For several years, Sen. Janice Bowling (R-Coffee, Franklin, Grundy, Marion, Sequatchie, Van Buren and Warren Counties), has tried to cut one section of Tennessee’s broadband-related laws that prohibits municipal providers from offering service outside of their existing utility service area. Her proposed legislation would authorize municipalities to provide telecommunication service, including broadband service, either on its own or by joint venture or other business relationship with one or more third parties and in geographical areas that are inside and outside the electric plant’s service area.

In her sprawling State Senate District 16, a municipal provider already offers fiber broadband service, but Tennessee’s current protectionist laws prohibit LightTUBe from offering service to nearby towns where service is absent or severely lacking. That has left homes and businesses in her district at a major disadvantage economically.

Sen. Janice Bowling (R-Tenn.) discusses rural broadband challenges in her 16th district south of Nashville and her bill to help municipal utilities provide broadband service. (4:20)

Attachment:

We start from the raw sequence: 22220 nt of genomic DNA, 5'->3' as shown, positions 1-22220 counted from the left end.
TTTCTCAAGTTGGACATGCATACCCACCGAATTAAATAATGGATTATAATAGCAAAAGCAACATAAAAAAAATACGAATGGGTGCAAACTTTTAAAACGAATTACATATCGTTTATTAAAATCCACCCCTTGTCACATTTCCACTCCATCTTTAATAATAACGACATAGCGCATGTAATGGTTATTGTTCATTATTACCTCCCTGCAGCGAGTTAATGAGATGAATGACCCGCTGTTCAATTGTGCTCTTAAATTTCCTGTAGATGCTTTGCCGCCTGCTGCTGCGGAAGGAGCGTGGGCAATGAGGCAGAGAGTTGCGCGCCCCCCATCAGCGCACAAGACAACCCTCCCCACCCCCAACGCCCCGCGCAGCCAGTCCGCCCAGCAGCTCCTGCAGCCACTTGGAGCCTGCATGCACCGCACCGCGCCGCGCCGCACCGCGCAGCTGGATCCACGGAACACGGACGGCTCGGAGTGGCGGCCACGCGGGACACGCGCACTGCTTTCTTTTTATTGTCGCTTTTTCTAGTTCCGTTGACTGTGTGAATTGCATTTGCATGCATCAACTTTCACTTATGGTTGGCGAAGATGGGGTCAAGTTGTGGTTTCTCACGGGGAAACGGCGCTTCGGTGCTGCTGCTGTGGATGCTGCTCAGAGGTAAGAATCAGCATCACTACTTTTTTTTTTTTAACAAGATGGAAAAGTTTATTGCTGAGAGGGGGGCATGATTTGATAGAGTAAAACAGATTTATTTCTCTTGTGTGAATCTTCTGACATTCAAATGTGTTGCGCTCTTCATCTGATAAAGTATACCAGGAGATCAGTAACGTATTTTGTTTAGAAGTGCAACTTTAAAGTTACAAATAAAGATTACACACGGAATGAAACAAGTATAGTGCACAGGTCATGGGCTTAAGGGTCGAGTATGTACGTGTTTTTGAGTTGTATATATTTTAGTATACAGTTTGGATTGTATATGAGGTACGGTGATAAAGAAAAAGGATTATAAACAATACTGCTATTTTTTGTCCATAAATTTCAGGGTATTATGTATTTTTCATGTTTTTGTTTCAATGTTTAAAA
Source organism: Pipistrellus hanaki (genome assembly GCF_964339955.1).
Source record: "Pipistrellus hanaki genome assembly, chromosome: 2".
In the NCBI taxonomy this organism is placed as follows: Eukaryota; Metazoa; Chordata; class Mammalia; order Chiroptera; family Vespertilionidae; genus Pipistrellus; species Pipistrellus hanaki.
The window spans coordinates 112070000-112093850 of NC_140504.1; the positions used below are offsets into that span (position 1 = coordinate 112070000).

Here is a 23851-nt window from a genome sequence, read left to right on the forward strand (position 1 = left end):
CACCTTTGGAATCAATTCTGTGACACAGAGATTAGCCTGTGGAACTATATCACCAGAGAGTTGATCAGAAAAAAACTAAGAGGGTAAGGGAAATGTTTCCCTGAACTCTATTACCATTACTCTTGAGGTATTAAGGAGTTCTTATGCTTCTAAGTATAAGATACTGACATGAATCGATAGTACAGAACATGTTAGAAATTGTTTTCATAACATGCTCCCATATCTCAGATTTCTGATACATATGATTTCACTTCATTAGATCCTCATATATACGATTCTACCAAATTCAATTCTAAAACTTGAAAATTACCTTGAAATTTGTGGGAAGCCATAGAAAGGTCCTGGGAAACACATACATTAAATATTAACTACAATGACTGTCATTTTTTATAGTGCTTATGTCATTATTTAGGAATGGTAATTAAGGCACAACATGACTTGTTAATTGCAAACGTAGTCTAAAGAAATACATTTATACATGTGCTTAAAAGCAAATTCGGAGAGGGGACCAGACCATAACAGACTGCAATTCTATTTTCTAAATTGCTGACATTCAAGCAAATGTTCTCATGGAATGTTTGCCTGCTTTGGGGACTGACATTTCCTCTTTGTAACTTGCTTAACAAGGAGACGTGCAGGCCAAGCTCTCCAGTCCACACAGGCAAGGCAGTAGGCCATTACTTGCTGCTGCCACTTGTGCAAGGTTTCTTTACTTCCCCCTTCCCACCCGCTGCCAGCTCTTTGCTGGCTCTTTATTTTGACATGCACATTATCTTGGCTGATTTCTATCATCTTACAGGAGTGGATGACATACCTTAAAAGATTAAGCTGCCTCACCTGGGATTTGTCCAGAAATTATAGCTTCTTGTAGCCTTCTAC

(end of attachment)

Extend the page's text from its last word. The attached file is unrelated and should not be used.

“In rural Tennessee, if we have what is called an industrial park, and we have electricity, you have running water, you have some paved roads, but if you do not have access to fiber at this point, what you have is an electrified cow pasture with running water and walking trails. It is not an industrial park,” she complained, noting that the only reason her bill is prevented from becoming law is lobbying by the state’s cable and phone companies. “We can no longer leave the people of Tennessee hostage to profit margins of large corporations. We appreciate what they’re doing. We appreciate where they do it, but in rural Tennessee we will never meet their profit margins and so we can no longer be held hostage when we have the ability to help ourselves.”

Sen. Yager

Her sentiment in shared by many other Tennessee legislators who serve rural districts, and her Senate bill (and House companion bill) routinely receive little, if any, public opposition. But private lobbying by telecom industry lobbyists makes sure the bill never reaches the governor’s desk, usually dying in an obscure committee unlikely to attract media attention.

That reality is why residents of Roane County were meeting in a crowded room to get answers about why broadband still remained elusive after several years, despite the high-profile attention it seems to get in the legislature and governor’s office.